Marcus held his breath as he plunged under the surface, jerking as the rope stopped his descent. He could still feel movement as the ship started to tow him. He fought to reach the surface and gasped in relief as he broke through the waves near the rudders.
He could see their dark flanks cutting the waves and tried to find a handhold on the slippery surface above the waterline. It was impossible and he found he had to swim strongly just to stay near them. As soon as he slowed his hands and legs, he drifted out until the rope was taut again.
The cold was cramping his muscles and Marcus realized he had only a short time before he was useless in the water. Gripping his dagger tightly in his right fist, he
gulped breath and dived below, using his hands to guide him down the slippery green underside of the nearest rudder.
At the base, his lungs were bursting. He was able to hold himself for a few seconds while his fingers scrabbled around in the slime, but he could feel nothing that felt like the sort of shell Crixus had told him to expect. Cursing, he kicked his legs back to the surface. As he couldn't hold the rudders to rest, he felt his strength slipping away.
He pulled in another breath and disappeared down into the darkness once more.
Crixus felt the presence of the old gladiator before he saw him reach his side and look down at the quivering rope in the water between the rudders. When he met the man's eyes, Crixus could see gray anger and took a step back in reaction.
"What are you doing?" Renius asked quietly.
"He's checking the rudders and cutting off barnacles," Crixus replied.
Renius's lip twisted with distaste. Even with one arm, he radiated violence, standing utterly still. Crixus noticed the gladius strapped to his belt and wiped his hands on his ragged cloth leggings. Together, they watched Marcus surface and go under three more times. His arms flapped aimlessly in the water below and both men could hear his exhausted coughing.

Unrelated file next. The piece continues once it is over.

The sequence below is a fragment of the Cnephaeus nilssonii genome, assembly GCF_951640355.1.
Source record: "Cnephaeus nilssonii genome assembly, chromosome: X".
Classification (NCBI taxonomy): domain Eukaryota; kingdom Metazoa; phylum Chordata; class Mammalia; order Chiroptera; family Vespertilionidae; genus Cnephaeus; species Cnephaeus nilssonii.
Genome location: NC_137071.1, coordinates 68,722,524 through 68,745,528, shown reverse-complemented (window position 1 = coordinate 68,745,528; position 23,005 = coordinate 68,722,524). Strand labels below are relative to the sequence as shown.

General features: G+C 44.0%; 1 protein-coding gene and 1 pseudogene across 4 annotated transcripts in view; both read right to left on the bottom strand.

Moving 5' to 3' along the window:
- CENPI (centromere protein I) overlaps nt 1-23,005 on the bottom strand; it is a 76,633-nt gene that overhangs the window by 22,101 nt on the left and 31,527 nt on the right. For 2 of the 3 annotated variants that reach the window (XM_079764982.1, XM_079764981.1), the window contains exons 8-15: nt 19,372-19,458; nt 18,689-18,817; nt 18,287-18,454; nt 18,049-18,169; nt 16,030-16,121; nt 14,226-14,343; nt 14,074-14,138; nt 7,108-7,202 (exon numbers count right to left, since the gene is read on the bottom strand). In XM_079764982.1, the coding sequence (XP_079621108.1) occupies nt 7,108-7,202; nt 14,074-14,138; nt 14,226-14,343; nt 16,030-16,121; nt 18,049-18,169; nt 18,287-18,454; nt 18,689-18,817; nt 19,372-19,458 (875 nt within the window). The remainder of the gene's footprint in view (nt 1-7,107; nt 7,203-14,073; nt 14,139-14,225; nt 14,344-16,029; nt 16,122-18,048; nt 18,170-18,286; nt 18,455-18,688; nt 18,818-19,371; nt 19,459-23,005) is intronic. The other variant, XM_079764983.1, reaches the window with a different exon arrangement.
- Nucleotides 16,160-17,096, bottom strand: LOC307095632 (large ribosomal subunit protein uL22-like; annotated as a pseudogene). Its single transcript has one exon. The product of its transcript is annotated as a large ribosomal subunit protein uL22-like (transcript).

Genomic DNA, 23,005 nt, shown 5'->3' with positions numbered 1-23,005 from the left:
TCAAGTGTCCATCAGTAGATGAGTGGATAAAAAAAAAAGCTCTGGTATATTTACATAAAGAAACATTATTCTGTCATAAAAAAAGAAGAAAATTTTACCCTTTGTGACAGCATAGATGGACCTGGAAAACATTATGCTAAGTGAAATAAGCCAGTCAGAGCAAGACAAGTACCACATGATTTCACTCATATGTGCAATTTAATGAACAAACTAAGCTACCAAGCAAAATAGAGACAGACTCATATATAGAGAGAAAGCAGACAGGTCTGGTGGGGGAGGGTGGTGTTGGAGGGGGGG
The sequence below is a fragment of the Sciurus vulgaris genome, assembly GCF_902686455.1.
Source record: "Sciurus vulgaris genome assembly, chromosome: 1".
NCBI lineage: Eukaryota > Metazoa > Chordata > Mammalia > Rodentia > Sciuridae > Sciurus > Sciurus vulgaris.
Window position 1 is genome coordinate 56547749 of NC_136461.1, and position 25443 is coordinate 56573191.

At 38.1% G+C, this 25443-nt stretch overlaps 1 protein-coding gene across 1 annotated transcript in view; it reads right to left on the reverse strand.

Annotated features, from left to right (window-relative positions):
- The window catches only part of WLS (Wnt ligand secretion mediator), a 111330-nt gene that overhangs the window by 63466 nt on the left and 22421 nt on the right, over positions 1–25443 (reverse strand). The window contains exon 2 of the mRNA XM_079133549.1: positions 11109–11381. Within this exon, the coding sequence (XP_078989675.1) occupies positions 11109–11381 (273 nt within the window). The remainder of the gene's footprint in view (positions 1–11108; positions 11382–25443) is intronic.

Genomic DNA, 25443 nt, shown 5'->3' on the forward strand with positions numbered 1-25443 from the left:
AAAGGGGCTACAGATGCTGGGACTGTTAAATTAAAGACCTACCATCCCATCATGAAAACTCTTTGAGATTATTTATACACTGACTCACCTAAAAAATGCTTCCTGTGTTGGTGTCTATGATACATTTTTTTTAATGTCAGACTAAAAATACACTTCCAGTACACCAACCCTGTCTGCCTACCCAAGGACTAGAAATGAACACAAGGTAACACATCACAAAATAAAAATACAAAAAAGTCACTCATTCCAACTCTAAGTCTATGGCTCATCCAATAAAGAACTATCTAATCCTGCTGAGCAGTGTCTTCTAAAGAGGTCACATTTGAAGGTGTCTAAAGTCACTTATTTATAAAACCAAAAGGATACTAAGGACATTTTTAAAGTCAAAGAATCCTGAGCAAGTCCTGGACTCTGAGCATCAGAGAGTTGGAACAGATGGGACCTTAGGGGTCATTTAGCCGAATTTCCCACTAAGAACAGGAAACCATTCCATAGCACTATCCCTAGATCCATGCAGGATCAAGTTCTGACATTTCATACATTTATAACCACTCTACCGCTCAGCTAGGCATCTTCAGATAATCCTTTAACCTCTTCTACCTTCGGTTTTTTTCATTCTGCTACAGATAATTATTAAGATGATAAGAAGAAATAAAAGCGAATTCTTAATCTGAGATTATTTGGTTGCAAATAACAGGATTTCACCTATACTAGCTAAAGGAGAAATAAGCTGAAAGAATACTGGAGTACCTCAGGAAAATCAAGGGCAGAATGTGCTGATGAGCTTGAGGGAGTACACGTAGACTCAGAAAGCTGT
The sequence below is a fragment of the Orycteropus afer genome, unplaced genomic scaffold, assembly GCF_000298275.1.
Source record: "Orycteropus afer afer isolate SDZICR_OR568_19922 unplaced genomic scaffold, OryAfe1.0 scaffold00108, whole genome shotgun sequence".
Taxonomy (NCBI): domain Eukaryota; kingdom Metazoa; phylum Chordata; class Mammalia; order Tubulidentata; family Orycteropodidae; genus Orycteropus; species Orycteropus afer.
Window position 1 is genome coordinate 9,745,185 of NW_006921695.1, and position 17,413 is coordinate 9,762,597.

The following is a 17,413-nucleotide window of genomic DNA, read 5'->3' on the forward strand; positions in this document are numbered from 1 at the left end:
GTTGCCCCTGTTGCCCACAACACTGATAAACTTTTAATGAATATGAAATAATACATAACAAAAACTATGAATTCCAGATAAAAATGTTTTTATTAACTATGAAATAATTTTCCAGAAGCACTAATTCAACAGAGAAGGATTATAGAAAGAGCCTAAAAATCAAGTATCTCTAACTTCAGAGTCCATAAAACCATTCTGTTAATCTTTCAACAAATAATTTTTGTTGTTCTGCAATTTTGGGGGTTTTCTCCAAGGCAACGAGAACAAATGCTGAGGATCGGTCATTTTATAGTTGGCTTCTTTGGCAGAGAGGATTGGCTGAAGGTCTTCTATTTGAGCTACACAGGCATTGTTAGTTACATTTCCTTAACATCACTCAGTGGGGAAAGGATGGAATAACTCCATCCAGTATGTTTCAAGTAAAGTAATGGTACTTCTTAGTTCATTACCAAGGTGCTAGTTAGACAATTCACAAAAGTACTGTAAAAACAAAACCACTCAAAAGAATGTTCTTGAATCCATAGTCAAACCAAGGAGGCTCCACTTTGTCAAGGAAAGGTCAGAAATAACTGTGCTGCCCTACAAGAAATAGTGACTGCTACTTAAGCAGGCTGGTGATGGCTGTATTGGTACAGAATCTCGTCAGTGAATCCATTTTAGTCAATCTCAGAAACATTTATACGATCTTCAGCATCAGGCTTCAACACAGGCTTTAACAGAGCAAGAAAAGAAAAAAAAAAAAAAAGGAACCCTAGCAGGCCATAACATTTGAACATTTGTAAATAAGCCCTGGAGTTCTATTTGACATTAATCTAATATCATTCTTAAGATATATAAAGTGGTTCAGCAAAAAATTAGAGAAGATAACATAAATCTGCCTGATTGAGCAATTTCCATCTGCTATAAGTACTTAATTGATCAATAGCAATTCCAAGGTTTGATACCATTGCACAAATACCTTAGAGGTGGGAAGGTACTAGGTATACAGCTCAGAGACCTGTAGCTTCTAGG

"Bring him up now. Before he drowns himself," Renius said.
Crixus nodded quickly and began to haul in the rope, hand over hand. Renius didn't offer to help him, but standing with his hand resting on the gladius hilt seemed enough encouragement.
Crixus was sweating heavily by the time Marcus reached the deck level. He hung almost limp in the rope, his limbs too tired to control.
As if he were loading a bale of cloth, Crixus pulled him over the edge and rolled him faceup on the deck, eyes closed and panting. Crixus smiled as he saw the dagger was still in one hand and reached for it. There was a quick sound behind him, and he froze as Renius brought his sword into the line of sight.
"What are you doing now?"
"Taking the dagger! He... he had to bring a shell back..." the man stammered.
"Check his other hand," Renius said.
Marcus could barely hear him through the water sounds in his ears and the pain in his chest and limbs, but he opened his left fist and in it, surrounded by scratches and cuts, was a round shell with its live occupant glistening wetly inside.
Crixus's jaw dropped and Renius waved him away with his sword.
"Get that second mate to gather the men... Parus, his name was. This has gone far enough."
Crixus looked at the sword and the man's expression and didn't argue.
Renius crouched at Marcus's side and sheathed his sword. Reaching over, he slapped Marcus's white face a few times, bringing a little color back. Marcus coughed wretchedly.
"I thought you'd stop when you nearly fell off the spar. What you think you are proving, I don't know. Stay here and rest while I deal with the men."
Marcus tried to say something, but Renius shook his head.
"Don't argue. I've been dealing with men like these all my life."
Without another word, he stood and walked to where the crew had gathered, taking a position where they could all see him. He spoke through teeth held tightly together, but his voice carried to all of them.
"His mistake was expecting to be treated with honor by scum like you. Now, I don't have the inclination to win your trust or your respect. I'll give you a simple choice from this moment. You do your jobs well. You work hard and stand your watches and keep everything tight until we make port. I have killed more men than I can count, and I will gut any man who does not obey me in this. Now be men! If anyone wants to make pretty words to argue with me, let him take up a sword and gather his friends and come against me all at once."
His voice rose to a bellow. "Don't walk away from me here and plot in corners like old ladies in the sun! Speak now, fight now, for if you don't and I find whispers later, I will crack your heads open for you, I swear it!"
He glared around at them and the men looked at their feet. No one spoke, but Renius said nothing. The silence went on and on, growing painful. No one moved; they stood like statues on the decks. At last, he took a breath and snarled at them.